I am still having trouble understanding exactly what Cameron means by the ‘Big Society’. I am really trying. I have read up on it on it’s own website and I looked on Wikipedia (doesn’t that count as substantial research?). I attended a debate last week at LSE (now available as a podcast and highly recommended) but just when I thought I had a grasp of the basic ideas, my thoughts take me down another path.
It is about increasing the ‘civic responsibility and civic responsiveness’ of communities. It is about communities taking more control of issues that affect them. It is about volunteerism and increasing social capital.
Or it is about cuts and replacing central and local government responsibilities with people willing to take part and take action.
It can’t just be about active volunteering communities. That is not a new idea.
Perhaps it is about payment for volunteering in different forms – the Japanese idea mooted by Burstow a few months back about helping older people with some care in order to ‘bank hours’ for ones own care in the future.
But there have been forms of time banks for years where someone might offer a hour of gardening in exchange for an hour of French tuition. That isn’t ‘new’.
Is there going to be more government money to promote the rolling out of the State? No.
Is there going to be any additional time to plough into some of the ideas which form the base of the ‘Big Society’ ideal? No.
I see a potential for social work to transform into more a community based profession. We have the potential as social workers. We know the areas we work in and we have a chance to see areas and people who would benefit from both input and volunteerism. Sometimes I wish I had a more ethereal role in building community capital.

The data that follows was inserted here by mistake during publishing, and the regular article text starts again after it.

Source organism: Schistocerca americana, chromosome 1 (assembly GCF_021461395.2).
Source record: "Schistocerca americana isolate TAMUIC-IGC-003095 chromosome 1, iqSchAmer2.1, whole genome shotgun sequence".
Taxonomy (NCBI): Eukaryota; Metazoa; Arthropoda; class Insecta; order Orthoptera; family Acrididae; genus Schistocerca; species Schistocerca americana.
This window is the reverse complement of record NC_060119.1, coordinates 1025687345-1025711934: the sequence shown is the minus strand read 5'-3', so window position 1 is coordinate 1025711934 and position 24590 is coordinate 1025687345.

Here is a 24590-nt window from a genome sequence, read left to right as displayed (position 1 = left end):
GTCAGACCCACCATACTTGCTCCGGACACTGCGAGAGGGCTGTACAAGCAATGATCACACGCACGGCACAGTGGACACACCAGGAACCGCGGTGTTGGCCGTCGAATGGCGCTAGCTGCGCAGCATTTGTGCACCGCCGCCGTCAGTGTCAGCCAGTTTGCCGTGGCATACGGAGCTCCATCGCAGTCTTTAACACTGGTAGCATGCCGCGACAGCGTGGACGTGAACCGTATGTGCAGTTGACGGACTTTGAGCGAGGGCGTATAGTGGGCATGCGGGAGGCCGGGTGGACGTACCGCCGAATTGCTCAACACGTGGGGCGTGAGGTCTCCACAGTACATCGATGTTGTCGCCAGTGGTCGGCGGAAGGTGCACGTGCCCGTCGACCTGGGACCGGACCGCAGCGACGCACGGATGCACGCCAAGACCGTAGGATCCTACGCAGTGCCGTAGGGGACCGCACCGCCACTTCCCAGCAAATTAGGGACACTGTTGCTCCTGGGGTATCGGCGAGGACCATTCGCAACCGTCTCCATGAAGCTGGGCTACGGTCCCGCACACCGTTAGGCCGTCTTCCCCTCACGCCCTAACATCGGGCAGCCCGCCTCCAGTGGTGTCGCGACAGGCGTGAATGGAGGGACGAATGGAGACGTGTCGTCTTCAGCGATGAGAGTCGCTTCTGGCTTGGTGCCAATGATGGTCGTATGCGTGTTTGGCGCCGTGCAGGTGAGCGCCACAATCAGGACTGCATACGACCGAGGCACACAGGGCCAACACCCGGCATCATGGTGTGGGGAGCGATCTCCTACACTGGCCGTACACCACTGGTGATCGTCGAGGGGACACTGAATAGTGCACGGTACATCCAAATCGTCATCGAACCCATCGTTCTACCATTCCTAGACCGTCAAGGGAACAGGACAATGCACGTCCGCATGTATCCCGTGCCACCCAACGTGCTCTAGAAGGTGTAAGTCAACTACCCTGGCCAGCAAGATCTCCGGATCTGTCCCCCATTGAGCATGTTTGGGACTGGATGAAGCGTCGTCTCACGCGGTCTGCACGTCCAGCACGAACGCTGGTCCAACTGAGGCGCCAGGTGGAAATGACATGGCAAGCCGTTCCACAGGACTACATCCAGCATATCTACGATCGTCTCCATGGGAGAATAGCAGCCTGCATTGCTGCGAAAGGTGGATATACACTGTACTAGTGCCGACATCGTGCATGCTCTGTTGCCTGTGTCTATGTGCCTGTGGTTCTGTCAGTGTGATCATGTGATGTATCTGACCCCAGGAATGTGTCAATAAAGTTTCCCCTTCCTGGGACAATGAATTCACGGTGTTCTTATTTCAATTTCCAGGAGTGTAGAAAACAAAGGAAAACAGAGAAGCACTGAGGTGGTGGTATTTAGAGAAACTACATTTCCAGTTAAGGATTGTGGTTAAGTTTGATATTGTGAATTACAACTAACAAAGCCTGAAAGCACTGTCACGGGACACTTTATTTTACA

One of the roles of my work is what I would see as ‘building systems of support around people who are isolated’ so I might look at what groups exist – self-help as well as more formal day centres and lunch clubs – I look around online as well as off-line groups. Given a little more flexibility to grow and facilitate (and then withdraw, if necessary) from these groups – I can see some worth in the idea of community building.
There is not much scope or time for these roles at the moment.
Earlier this week, Lord Nat Wei, who drives the Government’s Big Society agenda – ironically reduced the time he was able to spend on the project because he needed to spend his time, well, earning money and being with his family. On a human level that is completely understandable. I couldn’t give three days of my life up for voluntary work – it was, after all, a voluntary post.